What's the used Nissan Qashqai hatchback like?
As evidence of just how highly we rate this second-generation Nissan Qashqai, it was crowned What Car? Car of the Year in 2014. Back then, our judges were impressed by the British-built Qashqai’s "low costs and first-class levels of comfort, refinement, space and safety". The good news is that this still holds true as a used buy.
The present Qashqai was heavily facelifted in 2017 and some engine changes adopted in 2018, but the original engine range consisted of 1.5-litre and 1.6-litre diesels, or if you prefer petrol power there was a choice of 1.2-litre and 1.6-litre turbocharged units. In both cases, the smaller engines were actually preferable both in terms of costs and smoothness. A CVT automatic gearbox called Xtronic was available on the 1.2 petrol and 1.6 diesel.
On the road, the lower-powered 1.3 petrol strikes a happy compromise between smoothness and economy. It's brisk enough in everyday use, and effectively replaces the previous 1.2 and 1.6-litre units, neither of which impressed as they should. The 1.5-litre diesel is gutsy and delivers plenty of poke from low revs, though there is the occasional gruffness to it. The 1.6-litre diesel on the older variants could also be a little gravelly, although there was a noticeable increase in available shove.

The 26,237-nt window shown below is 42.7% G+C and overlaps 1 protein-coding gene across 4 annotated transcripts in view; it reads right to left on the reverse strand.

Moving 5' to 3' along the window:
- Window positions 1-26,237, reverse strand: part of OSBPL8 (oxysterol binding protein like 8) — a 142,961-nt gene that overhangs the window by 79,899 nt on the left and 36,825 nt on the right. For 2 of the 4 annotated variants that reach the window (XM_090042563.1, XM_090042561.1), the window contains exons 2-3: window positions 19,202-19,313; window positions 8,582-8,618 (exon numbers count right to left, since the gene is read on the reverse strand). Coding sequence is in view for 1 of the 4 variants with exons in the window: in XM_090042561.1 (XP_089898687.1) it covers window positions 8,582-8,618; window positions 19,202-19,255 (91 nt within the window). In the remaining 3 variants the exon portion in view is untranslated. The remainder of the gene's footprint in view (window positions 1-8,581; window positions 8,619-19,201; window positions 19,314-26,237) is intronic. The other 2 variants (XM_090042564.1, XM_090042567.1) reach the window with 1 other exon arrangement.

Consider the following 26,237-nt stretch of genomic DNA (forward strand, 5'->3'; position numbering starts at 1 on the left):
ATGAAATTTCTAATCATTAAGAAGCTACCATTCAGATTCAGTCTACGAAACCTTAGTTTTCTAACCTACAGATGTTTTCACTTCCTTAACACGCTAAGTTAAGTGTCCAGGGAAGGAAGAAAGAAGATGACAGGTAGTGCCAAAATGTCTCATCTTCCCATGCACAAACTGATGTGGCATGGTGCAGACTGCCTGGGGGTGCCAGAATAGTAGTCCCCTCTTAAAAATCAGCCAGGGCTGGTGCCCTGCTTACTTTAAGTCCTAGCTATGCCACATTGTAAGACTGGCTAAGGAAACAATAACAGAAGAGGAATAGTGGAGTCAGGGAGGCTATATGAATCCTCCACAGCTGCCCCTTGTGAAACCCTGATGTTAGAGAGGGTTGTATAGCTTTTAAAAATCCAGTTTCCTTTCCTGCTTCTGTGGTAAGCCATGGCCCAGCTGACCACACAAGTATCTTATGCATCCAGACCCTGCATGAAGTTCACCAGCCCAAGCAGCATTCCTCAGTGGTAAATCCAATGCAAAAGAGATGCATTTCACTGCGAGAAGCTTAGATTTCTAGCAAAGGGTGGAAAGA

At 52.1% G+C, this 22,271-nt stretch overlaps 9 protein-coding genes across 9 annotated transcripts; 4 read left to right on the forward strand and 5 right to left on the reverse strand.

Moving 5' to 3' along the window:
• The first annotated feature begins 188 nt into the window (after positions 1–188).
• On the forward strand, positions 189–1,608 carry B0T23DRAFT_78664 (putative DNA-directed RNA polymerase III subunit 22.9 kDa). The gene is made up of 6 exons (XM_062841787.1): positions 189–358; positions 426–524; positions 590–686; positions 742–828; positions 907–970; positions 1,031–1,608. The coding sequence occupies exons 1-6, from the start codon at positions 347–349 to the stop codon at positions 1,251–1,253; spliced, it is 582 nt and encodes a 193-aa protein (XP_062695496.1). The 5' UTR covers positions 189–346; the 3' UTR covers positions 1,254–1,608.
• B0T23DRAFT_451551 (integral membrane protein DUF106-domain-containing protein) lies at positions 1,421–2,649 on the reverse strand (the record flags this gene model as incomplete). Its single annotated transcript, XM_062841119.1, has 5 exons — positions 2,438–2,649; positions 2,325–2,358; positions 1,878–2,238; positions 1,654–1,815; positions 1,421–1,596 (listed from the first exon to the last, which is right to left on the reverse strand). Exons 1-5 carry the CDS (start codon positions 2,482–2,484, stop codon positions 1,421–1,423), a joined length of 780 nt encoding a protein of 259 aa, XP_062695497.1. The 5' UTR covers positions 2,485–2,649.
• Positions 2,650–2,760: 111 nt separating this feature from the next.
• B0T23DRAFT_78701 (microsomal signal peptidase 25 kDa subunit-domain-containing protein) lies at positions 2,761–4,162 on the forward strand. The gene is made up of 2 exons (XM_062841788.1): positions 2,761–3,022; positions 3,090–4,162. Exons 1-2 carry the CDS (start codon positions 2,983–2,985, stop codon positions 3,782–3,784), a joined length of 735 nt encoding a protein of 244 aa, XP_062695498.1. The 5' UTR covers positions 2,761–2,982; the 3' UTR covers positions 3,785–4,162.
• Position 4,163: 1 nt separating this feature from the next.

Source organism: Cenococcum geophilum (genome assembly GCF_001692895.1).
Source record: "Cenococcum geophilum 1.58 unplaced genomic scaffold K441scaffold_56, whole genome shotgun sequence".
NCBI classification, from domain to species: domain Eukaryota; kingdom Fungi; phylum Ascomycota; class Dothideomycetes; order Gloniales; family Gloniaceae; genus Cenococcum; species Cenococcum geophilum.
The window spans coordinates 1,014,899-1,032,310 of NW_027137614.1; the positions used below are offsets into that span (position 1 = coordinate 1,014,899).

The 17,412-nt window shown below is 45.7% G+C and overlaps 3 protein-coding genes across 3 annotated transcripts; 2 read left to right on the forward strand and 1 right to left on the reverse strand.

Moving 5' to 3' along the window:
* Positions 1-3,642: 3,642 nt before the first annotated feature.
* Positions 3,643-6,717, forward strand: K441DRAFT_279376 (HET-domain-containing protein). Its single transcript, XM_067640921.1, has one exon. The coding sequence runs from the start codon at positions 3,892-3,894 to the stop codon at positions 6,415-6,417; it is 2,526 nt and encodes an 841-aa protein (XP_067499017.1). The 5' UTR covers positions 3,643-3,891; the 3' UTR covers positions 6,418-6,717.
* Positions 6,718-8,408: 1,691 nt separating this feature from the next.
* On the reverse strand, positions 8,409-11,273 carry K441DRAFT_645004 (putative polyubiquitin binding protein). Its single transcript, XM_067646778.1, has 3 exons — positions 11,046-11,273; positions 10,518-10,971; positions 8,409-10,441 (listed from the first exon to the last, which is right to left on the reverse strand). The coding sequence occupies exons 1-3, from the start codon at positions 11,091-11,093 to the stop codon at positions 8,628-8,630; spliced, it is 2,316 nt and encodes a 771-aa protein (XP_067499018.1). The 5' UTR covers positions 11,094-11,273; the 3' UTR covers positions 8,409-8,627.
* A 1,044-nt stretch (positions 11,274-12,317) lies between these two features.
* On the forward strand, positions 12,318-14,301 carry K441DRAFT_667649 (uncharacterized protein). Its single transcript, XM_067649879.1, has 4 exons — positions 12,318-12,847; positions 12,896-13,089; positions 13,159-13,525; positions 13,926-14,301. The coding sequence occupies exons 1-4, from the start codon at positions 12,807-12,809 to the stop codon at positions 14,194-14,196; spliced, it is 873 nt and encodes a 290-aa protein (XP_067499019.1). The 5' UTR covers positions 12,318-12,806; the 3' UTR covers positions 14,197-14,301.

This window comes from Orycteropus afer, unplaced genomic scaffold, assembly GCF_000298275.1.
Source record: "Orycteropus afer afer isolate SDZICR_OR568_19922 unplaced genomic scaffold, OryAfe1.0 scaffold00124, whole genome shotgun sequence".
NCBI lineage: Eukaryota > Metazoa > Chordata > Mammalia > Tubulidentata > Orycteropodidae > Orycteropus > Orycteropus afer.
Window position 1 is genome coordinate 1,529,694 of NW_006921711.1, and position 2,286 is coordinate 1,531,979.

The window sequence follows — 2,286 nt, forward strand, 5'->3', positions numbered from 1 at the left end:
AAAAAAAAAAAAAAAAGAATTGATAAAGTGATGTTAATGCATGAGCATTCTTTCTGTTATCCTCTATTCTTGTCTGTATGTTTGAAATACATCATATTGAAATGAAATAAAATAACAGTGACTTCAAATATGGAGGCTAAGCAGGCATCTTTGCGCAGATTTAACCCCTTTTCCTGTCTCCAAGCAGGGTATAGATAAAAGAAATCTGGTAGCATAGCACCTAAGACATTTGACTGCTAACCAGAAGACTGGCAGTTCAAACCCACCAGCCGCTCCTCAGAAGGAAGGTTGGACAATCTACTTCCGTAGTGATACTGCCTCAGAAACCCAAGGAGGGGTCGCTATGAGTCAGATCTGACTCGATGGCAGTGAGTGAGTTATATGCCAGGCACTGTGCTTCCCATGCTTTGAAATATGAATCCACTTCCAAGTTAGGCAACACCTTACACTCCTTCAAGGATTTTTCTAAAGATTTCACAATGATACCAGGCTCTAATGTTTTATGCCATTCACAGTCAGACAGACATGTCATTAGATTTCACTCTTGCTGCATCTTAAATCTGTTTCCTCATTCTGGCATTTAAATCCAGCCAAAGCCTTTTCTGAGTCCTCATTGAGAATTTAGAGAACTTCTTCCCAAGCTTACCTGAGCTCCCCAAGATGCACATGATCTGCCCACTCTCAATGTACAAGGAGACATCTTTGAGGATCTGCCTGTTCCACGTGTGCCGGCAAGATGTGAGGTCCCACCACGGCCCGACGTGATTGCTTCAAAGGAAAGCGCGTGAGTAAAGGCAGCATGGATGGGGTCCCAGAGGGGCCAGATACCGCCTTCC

The Qashqai was developed on UK roads and you can tell by the way it strikes such a good balance between ride comfort and handling. The steering is responsive, the body doesn’t lean too much in corners and there’s lots of grip, yet the Qashqai also rides bumps and potholes with real composure, particularly if you avoid the largest 19in wheels. It also does a really good job of shutting out wind and road noise.
While newer rivals such as the Seat Ateca have overtaken it, there’s easily enough room in the boot of the Qashqai for a folded baby buggy, a travel cot and a few overnight bags. Opt for an Acenta version or above and you also get boot dividers that can be used to either segment the load space or raise the boot floor for a flat loading lip. Drop the rear seats and you can fit an adult’s bicycle in, provided you first remove its front wheel.